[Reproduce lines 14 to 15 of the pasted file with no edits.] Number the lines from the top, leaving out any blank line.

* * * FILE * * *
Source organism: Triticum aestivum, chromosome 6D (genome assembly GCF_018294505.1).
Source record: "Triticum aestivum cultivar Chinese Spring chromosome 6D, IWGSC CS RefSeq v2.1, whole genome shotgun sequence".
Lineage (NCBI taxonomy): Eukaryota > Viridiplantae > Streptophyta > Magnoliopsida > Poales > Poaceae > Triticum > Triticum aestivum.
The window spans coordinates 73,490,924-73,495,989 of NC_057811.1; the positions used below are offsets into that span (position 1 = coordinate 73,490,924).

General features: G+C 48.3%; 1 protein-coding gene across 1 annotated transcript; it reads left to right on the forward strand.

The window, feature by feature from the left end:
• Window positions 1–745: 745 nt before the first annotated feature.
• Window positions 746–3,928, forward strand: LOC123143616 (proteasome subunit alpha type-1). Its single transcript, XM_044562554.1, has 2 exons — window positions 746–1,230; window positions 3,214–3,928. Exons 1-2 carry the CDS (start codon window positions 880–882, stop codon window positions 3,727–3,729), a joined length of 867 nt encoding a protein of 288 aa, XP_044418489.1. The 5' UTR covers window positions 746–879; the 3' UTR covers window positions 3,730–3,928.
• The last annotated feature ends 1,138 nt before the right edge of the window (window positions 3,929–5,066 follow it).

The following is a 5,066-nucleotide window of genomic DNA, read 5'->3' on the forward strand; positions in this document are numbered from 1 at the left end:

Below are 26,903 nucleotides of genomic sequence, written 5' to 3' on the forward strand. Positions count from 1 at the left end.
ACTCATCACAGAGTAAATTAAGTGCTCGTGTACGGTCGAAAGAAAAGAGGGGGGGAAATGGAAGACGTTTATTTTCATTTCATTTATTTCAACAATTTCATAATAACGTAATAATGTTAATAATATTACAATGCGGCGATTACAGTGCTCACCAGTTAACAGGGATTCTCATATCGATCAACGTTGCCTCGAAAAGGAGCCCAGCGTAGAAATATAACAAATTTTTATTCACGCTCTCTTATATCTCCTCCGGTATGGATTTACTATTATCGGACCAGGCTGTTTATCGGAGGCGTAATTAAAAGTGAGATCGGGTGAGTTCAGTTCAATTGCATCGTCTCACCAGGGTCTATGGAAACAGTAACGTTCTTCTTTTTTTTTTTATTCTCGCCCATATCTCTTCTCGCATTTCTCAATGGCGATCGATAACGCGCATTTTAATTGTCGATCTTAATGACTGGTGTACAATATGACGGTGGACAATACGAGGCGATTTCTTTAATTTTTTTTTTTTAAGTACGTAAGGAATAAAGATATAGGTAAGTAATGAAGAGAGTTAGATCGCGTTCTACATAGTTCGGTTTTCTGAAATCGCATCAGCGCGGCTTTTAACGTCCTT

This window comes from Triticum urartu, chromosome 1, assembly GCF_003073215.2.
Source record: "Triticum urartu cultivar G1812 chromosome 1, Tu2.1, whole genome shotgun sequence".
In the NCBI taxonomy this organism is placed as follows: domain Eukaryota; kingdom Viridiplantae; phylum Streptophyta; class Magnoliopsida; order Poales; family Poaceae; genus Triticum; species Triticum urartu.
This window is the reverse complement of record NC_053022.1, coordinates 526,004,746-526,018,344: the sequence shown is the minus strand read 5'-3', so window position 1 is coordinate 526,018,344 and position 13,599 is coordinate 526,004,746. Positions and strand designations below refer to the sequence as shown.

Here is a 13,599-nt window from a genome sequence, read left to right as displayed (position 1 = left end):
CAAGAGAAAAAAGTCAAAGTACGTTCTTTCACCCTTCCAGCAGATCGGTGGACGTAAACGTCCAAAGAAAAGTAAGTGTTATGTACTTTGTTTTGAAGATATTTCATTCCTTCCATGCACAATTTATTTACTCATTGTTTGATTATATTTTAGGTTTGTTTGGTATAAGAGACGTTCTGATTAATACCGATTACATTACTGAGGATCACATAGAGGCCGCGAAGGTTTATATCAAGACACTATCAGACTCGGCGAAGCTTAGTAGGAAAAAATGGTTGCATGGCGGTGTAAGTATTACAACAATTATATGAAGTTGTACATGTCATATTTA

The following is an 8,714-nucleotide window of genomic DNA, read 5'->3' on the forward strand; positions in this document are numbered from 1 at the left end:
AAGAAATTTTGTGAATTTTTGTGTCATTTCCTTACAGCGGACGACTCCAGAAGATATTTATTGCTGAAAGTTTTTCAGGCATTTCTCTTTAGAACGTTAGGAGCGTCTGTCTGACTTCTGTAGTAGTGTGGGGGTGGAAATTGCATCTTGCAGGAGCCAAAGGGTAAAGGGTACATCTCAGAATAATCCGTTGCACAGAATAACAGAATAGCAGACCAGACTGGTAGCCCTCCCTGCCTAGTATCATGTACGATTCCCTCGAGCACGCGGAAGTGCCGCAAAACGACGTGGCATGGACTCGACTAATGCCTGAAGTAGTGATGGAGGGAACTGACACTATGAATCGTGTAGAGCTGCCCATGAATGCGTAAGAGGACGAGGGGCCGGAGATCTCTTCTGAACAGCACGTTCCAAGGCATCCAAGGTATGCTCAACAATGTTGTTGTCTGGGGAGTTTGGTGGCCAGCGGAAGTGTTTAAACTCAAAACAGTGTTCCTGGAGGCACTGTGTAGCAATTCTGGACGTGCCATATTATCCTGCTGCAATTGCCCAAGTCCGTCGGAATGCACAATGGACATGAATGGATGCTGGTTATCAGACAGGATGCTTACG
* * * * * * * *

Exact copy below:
Source record: "Triticum urartu cultivar G1812 chromosome 1, Tu2.1, whole genome shotgun sequence".
In the NCBI taxonomy this organism is placed as follows: domain Eukaryota; kingdom Viridiplantae; phylum Streptophyta; class Magnoliopsida; order Poales; family Poaceae; genus Triticum; species Triticum urartu.